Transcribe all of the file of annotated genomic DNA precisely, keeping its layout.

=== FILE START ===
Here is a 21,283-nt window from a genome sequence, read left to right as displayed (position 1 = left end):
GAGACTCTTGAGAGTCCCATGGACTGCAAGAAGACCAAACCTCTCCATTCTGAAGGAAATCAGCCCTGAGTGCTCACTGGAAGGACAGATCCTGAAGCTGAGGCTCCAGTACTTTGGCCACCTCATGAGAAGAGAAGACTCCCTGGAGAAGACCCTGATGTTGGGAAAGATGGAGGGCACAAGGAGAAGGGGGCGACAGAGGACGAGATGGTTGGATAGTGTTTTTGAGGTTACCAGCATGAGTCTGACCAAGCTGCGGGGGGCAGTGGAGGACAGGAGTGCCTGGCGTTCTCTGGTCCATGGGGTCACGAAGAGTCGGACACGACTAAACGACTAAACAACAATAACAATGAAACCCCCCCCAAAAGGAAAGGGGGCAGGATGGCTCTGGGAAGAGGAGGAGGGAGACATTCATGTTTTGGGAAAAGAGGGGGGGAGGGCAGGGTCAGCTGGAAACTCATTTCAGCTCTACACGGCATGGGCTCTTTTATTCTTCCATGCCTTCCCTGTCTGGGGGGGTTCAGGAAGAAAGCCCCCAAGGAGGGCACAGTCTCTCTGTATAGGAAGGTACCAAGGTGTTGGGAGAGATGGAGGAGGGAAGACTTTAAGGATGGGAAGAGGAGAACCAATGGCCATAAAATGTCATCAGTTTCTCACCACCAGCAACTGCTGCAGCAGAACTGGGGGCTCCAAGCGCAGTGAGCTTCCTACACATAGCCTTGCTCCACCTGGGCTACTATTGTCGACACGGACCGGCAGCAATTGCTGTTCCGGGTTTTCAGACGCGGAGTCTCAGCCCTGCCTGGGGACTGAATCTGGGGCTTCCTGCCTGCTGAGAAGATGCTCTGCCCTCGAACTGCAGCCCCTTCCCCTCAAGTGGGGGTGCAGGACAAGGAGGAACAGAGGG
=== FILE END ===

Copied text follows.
Here is a 21,283-nt window from a genome sequence, read left to right as displayed (position 1 = left end):
GAGACTCTTGAGAGTCCCATGGACTGCAAGAAGACCAAACCTCTCCATTCTGAAGGAAATCAGCCCTGAGTGCTCACTGGAAGGACAGATCCTGAAGCTGAGGCTCCAGTACTTTGGCCACCTCATGAGAAGAGAAGACTCCCTGGAGAAGACCCTGATGTTGGGAAAGATGGAGGGCACAAGGAGAAGGGGGCGACAGAGGACGAGATGGTTGGATAGTGTTTTTGAGGTTACCAGCATGAGTCTGACCAAGCTGCGGGGGGCAGTGGAGGACAGGAGTGCCTGGCGTTCTCTGGTCCATGGGGTCACGAAGAGTCGGACACGACTAAACGACTAAACAACAATAACAATGAAACCCCCCCCAAAAGGAAAGGGGGCAGGATGGCTCTGGGAAGAGGAGGAGGGAGACATTCATGTTTTGGGAAAAGAGGGGGGGAGGGCAGGGTCAGCTGGAAACTCATTTCAGCTCTACACGGCATGGGCTCTTTTATTCTTCCATGCCTTCCCTGTCTGGGGGGGTTCAGGAAGAAAGCCCCCAAGGAGGGCACAGTCTCTCTGTATAGGAAGGTACCAAGGTGTTGGGAGAGATGGAGGAGGGAAGACTTTAAGGATGGGAAGAGGAGAACCAATGGCCATAAAATGTCATCAGTTTCTCACCACCAGCAACTGCTGCAGCAGAACTGGGGGCTCCAAGCGCAGTGAGCTTCCTACACATAGCCTTGCTCCACCTGGGCTACTATTGTCGACACGGACCGGCAGCAATTGCTGTTCCGGGTTTTCAGACGCGGAGTCTCAGCCCTGCCTGGGGACTGAATCTGGGGCTTCCTGCCTGCTGAGAAGATGCTCTGCCCTCGAACTGCAGCCCCTTCCCCTCAAGTGGGGGTGCAGGACAAGGAGGAACAGAGGG